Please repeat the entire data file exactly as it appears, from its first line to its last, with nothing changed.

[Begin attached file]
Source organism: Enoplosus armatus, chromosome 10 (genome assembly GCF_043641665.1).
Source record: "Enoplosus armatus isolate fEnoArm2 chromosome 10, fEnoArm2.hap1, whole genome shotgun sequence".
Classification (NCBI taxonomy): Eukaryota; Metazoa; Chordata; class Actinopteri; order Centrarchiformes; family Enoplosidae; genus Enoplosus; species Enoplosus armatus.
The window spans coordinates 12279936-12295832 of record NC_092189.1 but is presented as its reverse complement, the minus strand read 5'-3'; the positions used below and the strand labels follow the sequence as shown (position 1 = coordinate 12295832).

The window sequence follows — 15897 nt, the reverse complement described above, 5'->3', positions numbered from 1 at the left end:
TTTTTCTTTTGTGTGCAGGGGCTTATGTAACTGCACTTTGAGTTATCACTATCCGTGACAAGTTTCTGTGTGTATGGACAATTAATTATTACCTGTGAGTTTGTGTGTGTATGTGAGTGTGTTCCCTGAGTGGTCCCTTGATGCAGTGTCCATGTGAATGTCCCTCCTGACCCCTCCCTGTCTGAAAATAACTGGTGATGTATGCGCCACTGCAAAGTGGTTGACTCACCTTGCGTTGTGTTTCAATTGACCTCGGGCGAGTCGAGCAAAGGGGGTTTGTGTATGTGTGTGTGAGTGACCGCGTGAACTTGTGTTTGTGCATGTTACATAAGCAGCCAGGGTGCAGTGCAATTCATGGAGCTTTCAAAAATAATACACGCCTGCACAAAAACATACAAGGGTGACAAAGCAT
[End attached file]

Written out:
Source organism: Enoplosus armatus, chromosome 10 (genome assembly GCF_043641665.1).
Source record: "Enoplosus armatus isolate fEnoArm2 chromosome 10, fEnoArm2.hap1, whole genome shotgun sequence".
Classification (NCBI taxonomy): Eukaryota; Metazoa; Chordata; class Actinopteri; order Centrarchiformes; family Enoplosidae; genus Enoplosus; species Enoplosus armatus.
The window spans coordinates 12279936-12295832 of record NC_092189.1 but is presented as its reverse complement, the minus strand read 5'-3'; the positions used below and the strand labels follow the sequence as shown (position 1 = coordinate 12295832).

The window sequence follows — 15897 nt, the reverse complement described above, 5'->3', positions numbered from 1 at the left end:
TTTTTCTTTTGTGTGCAGGGGCTTATGTAACTGCACTTTGAGTTATCACTATCCGTGACAAGTTTCTGTGTGTATGGACAATTAATTATTACCTGTGAGTTTGTGTGTGTATGTGAGTGTGTTCCCTGAGTGGTCCCTTGATGCAGTGTCCATGTGAATGTCCCTCCTGACCCCTCCCTGTCTGAAAATAACTGGTGATGTATGCGCCACTGCAAAGTGGTTGACTCACCTTGCGTTGTGTTTCAATTGACCTCGGGCGAGTCGAGCAAAGGGGGTTTGTGTATGTGTGTGTGAGTGACCGCGTGAACTTGTGTTTGTGCATGTTACATAAGCAGCCAGGGTGCAGTGCAATTCATGGAGCTTTCAAAAATAATACACGCCTGCACAAAAACATACAAGGGTGACAAAGCAT